Be diligent about updating the systems that run on your network.  Whether it’s your web browser, your anti-virus software, or your email service, these programs often issue patches to vulnerabilities in their updates. Hackers are constantly searching for people who ignore these updates.

  • Consider cyber liability insurance

A great way to mitigate the enormous costs of getting hacked is to invest in cyber liability insurance. This insurance can cover ransom demands, costs of hiring experts, and audit costs, among other things.

  • Train your employees

One of the most common ways hackers can gain access to your network is through human error. Phishing and social engineering are far easier and far more common than directly hacking into a network. Invest in training that can prepare your employees to spot a phishing email from a mile. Again, Hacked.com provides these services.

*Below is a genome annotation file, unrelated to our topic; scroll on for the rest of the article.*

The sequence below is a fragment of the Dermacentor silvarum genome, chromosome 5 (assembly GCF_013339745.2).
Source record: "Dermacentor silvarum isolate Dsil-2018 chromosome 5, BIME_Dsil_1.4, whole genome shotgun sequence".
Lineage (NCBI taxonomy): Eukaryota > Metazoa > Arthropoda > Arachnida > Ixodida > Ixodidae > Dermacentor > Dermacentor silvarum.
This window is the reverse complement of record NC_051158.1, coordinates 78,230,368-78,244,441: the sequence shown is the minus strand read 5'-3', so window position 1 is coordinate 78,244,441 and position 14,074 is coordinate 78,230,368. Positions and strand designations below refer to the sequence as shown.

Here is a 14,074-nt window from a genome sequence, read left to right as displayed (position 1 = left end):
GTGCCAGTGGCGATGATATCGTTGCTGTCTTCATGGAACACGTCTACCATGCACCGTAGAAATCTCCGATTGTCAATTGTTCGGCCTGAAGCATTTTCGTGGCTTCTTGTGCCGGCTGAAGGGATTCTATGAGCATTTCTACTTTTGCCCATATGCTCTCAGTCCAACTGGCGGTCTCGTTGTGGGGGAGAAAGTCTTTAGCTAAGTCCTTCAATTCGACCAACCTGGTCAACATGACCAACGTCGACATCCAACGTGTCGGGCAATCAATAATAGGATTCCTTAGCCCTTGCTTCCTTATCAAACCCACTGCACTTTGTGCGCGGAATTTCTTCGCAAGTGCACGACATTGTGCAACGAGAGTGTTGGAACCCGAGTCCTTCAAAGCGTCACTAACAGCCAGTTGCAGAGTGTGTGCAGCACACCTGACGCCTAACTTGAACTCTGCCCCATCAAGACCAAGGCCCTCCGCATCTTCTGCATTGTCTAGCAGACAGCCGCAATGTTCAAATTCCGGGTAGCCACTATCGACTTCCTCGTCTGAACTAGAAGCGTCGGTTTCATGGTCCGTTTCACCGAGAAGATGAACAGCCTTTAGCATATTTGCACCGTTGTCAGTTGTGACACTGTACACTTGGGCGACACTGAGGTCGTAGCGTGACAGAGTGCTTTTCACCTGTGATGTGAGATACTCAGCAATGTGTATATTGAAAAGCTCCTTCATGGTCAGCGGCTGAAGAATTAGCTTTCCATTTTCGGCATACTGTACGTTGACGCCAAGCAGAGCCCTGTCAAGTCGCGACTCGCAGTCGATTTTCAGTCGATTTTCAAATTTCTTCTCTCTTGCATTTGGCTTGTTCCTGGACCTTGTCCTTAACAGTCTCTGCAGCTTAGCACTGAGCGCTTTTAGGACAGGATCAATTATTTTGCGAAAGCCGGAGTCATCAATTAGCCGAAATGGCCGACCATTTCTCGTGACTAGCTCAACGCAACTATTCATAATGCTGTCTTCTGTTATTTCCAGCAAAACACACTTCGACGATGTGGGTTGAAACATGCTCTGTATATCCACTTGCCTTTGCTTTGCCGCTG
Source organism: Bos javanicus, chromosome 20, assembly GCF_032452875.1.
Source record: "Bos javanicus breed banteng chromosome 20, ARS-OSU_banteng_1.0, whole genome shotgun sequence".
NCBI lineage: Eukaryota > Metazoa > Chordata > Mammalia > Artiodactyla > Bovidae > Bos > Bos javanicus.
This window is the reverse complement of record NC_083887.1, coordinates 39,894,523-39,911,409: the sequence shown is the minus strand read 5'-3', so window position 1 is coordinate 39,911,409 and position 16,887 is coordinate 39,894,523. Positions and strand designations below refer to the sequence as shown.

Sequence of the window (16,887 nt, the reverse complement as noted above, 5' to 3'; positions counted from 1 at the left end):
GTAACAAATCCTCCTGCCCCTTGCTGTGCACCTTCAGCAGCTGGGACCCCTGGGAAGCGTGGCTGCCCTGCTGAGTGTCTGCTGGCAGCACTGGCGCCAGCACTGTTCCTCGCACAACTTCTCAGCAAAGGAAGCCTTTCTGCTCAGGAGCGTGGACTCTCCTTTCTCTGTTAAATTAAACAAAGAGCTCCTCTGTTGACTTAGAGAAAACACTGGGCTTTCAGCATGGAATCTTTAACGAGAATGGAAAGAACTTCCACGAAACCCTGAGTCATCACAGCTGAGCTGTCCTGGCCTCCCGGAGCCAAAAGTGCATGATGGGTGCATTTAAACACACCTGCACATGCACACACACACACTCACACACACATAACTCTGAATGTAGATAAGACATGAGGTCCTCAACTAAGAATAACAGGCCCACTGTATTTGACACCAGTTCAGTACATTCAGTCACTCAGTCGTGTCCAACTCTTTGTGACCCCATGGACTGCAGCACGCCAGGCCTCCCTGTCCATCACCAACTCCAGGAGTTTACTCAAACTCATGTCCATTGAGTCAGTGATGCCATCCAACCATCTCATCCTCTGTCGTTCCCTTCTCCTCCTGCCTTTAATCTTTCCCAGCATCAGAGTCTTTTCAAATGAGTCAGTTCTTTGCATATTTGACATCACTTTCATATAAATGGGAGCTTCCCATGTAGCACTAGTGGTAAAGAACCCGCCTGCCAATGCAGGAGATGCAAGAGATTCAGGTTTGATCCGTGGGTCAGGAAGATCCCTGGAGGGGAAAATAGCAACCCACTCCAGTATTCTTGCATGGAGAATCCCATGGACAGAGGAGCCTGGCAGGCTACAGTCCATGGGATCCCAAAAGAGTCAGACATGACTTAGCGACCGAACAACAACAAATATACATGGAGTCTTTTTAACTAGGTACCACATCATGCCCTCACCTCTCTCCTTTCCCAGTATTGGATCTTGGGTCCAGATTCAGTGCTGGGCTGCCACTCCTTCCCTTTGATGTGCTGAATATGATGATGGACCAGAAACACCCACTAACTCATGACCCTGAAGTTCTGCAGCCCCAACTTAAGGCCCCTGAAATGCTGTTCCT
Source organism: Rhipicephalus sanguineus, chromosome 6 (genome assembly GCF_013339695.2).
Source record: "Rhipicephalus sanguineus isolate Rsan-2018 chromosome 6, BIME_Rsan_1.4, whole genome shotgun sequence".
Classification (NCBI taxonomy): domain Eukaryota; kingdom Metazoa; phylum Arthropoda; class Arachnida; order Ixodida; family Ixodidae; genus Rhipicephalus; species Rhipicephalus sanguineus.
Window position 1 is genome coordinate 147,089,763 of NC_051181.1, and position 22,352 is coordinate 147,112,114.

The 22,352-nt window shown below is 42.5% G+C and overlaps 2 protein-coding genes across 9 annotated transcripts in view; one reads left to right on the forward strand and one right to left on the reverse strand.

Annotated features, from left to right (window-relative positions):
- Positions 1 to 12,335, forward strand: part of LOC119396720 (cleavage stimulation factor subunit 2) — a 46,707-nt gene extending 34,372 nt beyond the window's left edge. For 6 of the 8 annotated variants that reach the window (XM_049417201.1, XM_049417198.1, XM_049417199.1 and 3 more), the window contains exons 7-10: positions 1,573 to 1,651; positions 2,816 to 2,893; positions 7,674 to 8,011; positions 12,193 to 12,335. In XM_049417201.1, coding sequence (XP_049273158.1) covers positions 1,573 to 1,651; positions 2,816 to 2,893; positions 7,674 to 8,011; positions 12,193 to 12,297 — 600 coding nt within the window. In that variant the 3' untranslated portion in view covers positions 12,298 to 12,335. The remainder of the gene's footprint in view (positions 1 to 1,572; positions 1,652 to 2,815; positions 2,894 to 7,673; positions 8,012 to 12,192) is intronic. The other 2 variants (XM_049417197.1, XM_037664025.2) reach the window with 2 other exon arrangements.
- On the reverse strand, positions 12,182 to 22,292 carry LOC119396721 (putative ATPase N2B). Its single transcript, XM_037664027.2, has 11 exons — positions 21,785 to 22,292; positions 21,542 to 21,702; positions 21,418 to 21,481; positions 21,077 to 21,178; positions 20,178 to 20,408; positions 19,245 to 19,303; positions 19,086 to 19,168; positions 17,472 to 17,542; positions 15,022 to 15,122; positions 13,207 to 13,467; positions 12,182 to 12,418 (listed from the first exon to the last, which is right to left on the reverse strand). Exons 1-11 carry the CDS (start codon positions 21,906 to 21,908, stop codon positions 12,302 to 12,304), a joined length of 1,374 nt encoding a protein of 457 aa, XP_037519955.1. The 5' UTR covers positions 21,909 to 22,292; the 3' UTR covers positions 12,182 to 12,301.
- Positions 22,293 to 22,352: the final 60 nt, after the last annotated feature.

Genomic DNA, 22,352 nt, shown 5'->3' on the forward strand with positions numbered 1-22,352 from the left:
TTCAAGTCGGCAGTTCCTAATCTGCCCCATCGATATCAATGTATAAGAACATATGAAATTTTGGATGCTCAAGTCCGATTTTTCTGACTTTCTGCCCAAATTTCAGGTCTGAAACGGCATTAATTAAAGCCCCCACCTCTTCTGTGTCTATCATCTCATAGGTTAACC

• Have a plan

While fortifying your cyber protection will deter most hackers, a breach could still happen if they’re determined enough. Make sure you have a plan in place, so you don’t panic and make bad choices. Build an effective response plan when you talk to your cybersecurity expert.

At hacked.com, we offer comprehensive protection plans which are perfect for your small business.

Each protection plan comes with a free consultation to help tailor our packages to suit your needs. If you have any questions about your small business’ cybersecurity, contact us at [email protected] or book a free consultation call today.

Featured image by supimol kumying from Shutterstock.com

Aaron Weaver is the Head of Content for Hacked.com. He has over 15 years of journalism experience. As a tech-savvy editor and researcher, he prides himself on journalistic integrity by providing cutting edge data backed by the latest science.

[email protected]

We have been recommended to clients by employees at FBI and local law enforcement in the United States. For references, please send us an email.